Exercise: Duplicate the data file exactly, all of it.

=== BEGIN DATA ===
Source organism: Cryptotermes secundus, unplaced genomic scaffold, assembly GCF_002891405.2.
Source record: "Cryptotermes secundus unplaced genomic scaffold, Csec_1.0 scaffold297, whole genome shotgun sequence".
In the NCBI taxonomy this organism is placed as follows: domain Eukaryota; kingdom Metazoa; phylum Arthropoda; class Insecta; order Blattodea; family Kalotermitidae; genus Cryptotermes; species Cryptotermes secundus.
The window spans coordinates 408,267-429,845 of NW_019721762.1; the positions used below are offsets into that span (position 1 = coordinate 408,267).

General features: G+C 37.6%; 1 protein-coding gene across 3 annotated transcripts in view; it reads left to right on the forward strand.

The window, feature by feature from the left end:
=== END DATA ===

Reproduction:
Source organism: Cryptotermes secundus, unplaced genomic scaffold, assembly GCF_002891405.2.
Source record: "Cryptotermes secundus unplaced genomic scaffold, Csec_1.0 scaffold297, whole genome shotgun sequence".
In the NCBI taxonomy this organism is placed as follows: domain Eukaryota; kingdom Metazoa; phylum Arthropoda; class Insecta; order Blattodea; family Kalotermitidae; genus Cryptotermes; species Cryptotermes secundus.
The window spans coordinates 408,267-429,845 of NW_019721762.1; the positions used below are offsets into that span (position 1 = coordinate 408,267).

General features: G+C 37.6%; 1 protein-coding gene across 3 annotated transcripts in view; it reads left to right on the forward strand.

The window, feature by feature from the left end: